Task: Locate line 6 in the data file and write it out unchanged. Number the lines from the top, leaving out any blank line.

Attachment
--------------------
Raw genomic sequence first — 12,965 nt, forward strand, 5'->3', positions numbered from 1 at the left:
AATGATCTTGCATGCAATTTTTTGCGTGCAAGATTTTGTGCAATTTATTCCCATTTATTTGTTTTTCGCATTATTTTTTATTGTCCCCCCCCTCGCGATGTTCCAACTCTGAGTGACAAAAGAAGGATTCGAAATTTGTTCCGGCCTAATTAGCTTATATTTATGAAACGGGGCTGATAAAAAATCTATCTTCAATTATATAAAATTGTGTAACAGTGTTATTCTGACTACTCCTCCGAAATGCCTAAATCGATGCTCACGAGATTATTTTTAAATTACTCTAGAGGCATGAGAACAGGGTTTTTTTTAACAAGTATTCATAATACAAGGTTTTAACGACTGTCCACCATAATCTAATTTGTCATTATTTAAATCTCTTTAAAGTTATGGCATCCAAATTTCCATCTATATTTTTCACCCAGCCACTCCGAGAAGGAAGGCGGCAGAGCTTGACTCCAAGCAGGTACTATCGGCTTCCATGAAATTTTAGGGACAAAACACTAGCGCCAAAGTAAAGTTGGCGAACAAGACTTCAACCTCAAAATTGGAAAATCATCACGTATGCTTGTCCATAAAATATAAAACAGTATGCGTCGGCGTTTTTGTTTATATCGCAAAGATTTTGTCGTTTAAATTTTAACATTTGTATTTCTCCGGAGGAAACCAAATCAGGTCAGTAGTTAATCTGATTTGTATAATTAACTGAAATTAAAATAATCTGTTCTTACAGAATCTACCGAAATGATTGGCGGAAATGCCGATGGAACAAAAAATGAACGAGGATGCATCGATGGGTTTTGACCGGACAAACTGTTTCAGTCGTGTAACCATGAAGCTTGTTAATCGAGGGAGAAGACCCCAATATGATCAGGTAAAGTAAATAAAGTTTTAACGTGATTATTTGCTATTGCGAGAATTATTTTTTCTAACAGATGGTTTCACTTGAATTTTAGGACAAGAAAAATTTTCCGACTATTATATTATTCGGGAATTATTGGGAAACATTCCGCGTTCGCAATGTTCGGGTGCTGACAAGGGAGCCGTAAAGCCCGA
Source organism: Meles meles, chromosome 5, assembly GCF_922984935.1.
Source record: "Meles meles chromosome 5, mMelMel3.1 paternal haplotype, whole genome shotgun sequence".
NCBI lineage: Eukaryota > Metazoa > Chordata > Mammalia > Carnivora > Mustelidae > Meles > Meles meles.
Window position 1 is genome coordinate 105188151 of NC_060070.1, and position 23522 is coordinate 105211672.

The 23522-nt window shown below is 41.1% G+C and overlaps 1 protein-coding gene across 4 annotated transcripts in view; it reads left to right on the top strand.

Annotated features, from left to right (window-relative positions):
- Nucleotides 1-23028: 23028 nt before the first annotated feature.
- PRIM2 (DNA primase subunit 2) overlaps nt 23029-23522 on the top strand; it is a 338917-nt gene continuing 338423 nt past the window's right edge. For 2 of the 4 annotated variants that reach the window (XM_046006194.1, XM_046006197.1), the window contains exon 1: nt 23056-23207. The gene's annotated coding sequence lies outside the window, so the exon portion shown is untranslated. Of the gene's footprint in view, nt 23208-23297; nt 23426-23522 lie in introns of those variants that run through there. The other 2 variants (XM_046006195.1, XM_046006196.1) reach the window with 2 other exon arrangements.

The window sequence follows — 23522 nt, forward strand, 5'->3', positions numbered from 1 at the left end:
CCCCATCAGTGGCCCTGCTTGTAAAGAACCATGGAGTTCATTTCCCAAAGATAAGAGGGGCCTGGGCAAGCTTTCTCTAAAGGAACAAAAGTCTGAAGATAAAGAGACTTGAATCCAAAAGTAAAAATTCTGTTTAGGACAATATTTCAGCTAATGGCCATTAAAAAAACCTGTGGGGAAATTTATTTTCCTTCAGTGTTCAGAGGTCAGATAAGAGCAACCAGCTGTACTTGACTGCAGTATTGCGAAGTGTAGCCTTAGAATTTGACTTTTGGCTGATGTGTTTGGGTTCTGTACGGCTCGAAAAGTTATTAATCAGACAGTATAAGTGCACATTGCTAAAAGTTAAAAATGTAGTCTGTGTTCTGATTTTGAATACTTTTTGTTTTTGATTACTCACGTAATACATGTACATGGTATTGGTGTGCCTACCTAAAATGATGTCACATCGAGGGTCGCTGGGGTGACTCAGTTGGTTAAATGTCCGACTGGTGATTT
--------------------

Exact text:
Window position 1 is genome coordinate 105188151 of NC_060070.1, and position 23522 is coordinate 105211672.